In the current study, we tested the prognostic significance of lymph node stage in patients with MRCC who were treated with cytoreductive nephrectomy and lymphadenectomy. The lack of consideration of lymph node stage in the vast majority of prognostic schemes is surprising, especially in the light of the current findings, which confirmed our initial hypothesis that lymph node stage can discriminate between poor and favorable-risk, surgically treated MRCC patients. These findings demonstrated that the median survival of patients with N0 MRCC who are treated with cytoreductive nephrectomy was 22 months versus 10 months in patients with established lymph node metastases. The independent predictor status of lymph node stage was confirmed in multivariate Cox regression models and indicated a 1.9-fold increase in the cancer-specific mortality rate (P < .001). Moreover, the exclusion of lymph node stage from the multivariate analyses resulted in a 3.2% decrease in accuracy. This decrease was more significant than the decrease related to the removal of Fuhrman grade (2.5%). It is interesting to note that lymph node stage surpassed the accuracy of Fuhrman grade to predict cancer-specific mortality. Fuhrman grade represents a predictor variable in the University of California at Los Angeles Integrated Staging System,6 as well as in the prognostic nomograms of Karakiewicz et al.7

To the best of our knowledge, this is the first report that demonstrated and quantified the prognostic significance of lymph node stage in a population-based cohort of patients treated with cytoreductive nephrectomy for MRCC. Only 1 previous report by Vasselli et al.11 confirmed the bivariate statistical significance of lymph node stage. The only other variable included in the reported multivariate analysis was Eastern Cooperative Oncology Group performance status.11 Conversely, several multi-institutional reports demonstrated that lymph node metastases have major prognostic significance in patients with nonmetastatic RCC.12-14 The findings of the current study suggest that lymph node stage, which represents a readily identifiable variable, should be given more consideration in novel prognostic schemes devised for patients with MRCC.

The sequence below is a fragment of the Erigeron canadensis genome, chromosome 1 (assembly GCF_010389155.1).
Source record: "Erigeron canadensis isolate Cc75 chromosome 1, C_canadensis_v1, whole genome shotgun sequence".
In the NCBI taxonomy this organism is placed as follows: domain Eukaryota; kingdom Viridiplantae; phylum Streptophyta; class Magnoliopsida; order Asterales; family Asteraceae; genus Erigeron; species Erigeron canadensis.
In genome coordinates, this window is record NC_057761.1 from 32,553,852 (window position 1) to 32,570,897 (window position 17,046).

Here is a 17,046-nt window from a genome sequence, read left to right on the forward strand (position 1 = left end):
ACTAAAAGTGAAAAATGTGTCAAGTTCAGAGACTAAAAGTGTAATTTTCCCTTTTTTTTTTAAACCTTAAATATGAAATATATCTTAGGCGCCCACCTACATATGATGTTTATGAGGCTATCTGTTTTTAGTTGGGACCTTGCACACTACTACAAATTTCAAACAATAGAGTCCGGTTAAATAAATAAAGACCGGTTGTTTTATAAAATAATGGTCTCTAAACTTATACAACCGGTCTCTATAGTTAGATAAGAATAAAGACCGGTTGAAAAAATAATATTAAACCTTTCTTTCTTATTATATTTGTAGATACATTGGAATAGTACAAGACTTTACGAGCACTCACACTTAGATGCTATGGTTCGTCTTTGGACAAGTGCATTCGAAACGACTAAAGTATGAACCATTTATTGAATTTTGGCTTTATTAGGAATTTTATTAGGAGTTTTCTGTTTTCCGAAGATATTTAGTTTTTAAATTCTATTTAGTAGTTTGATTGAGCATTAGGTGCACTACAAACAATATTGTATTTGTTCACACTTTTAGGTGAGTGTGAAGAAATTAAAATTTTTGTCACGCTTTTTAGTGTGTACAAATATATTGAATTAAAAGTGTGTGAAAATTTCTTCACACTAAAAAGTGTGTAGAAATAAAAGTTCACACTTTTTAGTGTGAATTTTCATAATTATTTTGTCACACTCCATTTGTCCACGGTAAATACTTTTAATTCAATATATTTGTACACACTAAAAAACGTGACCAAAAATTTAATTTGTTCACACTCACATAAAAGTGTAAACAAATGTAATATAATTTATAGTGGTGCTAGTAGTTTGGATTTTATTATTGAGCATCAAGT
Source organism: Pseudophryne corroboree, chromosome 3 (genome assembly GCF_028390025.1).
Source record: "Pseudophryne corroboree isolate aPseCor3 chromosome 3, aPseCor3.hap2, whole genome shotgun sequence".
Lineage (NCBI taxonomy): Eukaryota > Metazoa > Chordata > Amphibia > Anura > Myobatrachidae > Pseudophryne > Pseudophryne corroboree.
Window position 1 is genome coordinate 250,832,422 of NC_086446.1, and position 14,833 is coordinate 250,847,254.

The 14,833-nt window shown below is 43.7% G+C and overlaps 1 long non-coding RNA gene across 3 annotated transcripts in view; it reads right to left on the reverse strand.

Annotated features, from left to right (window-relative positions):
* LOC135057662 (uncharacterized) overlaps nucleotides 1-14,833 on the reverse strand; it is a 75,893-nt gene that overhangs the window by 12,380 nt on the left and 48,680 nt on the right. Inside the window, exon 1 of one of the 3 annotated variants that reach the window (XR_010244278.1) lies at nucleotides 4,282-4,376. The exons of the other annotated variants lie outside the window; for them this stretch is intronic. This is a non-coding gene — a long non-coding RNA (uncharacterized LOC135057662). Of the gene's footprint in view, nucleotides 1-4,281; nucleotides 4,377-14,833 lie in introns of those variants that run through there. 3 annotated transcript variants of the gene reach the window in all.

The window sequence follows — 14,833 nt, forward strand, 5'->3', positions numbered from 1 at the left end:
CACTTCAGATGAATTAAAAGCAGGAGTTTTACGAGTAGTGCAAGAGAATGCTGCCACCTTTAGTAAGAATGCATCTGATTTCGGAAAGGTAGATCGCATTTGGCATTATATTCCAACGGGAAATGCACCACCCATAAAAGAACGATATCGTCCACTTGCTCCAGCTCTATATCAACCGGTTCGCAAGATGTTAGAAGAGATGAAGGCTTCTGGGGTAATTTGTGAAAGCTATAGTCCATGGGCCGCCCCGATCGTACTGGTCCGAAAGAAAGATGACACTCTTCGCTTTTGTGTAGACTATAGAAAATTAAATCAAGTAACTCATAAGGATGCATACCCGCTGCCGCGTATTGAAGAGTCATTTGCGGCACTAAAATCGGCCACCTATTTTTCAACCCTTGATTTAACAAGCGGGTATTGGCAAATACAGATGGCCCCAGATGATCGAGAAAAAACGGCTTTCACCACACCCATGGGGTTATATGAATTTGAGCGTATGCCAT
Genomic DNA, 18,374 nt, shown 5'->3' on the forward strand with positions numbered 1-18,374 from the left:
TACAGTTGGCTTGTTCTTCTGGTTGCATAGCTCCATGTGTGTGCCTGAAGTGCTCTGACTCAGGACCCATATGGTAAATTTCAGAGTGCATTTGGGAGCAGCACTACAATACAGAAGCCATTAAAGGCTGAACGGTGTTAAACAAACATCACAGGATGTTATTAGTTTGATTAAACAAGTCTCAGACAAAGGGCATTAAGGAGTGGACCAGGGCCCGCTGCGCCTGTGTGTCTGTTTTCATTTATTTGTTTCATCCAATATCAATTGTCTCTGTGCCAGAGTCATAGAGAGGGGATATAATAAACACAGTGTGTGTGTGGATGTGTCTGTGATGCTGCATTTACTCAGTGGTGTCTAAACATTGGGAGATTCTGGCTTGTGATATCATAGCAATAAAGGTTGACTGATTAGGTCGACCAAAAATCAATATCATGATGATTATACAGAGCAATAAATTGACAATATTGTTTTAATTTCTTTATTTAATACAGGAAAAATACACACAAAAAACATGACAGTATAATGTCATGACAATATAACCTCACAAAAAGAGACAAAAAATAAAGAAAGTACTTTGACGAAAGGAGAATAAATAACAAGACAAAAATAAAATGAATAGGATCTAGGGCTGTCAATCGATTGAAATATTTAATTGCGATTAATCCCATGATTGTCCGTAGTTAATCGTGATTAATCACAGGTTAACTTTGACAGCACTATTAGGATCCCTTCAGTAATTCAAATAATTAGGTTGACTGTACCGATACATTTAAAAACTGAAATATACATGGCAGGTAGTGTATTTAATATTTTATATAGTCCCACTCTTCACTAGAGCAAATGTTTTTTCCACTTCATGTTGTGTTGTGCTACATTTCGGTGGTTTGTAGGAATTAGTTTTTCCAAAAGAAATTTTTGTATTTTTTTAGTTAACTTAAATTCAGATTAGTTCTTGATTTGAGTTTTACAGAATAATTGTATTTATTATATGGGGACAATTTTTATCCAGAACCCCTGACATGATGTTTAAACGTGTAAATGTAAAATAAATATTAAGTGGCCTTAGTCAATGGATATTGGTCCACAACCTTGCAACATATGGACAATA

In previous analyses, lymph node stage failed to reach independent predictor status. For example, in the study by Leibovich et al.,5 lymph node stage was not found to be an independent predictor of survival. This lack of independent predictor status was most likely based on the amount of detail provided by the 9 variables selected for inclusion in the final model, as well as on the limited sample size (n = 285). It is conceivable that overfit bias spuriously inflated the accuracy of some variables and lowered that of others. To obviate the problem related to overfit bias, we internally validated the regression coefficients and the AUC estimates. Therefore, in the current study, we reduced the chance of overfitting and ensured the reporting of the most bias-free estimates.

In 2 survival analyses that focused on patients with MRCC,15, 16 Pantuck et al. demonstrated that the presence of lymph node metastases was associated with more unfavorable tumor stage and worse survival. However, in 1 of these studies, multivariate tests were not performed.15 In the other, when multivariate analyses were performed, lymph node stage failed to reach independent predictor status.16 Limited sample size (n = 322) represents a possible explanation for this observation.15, 16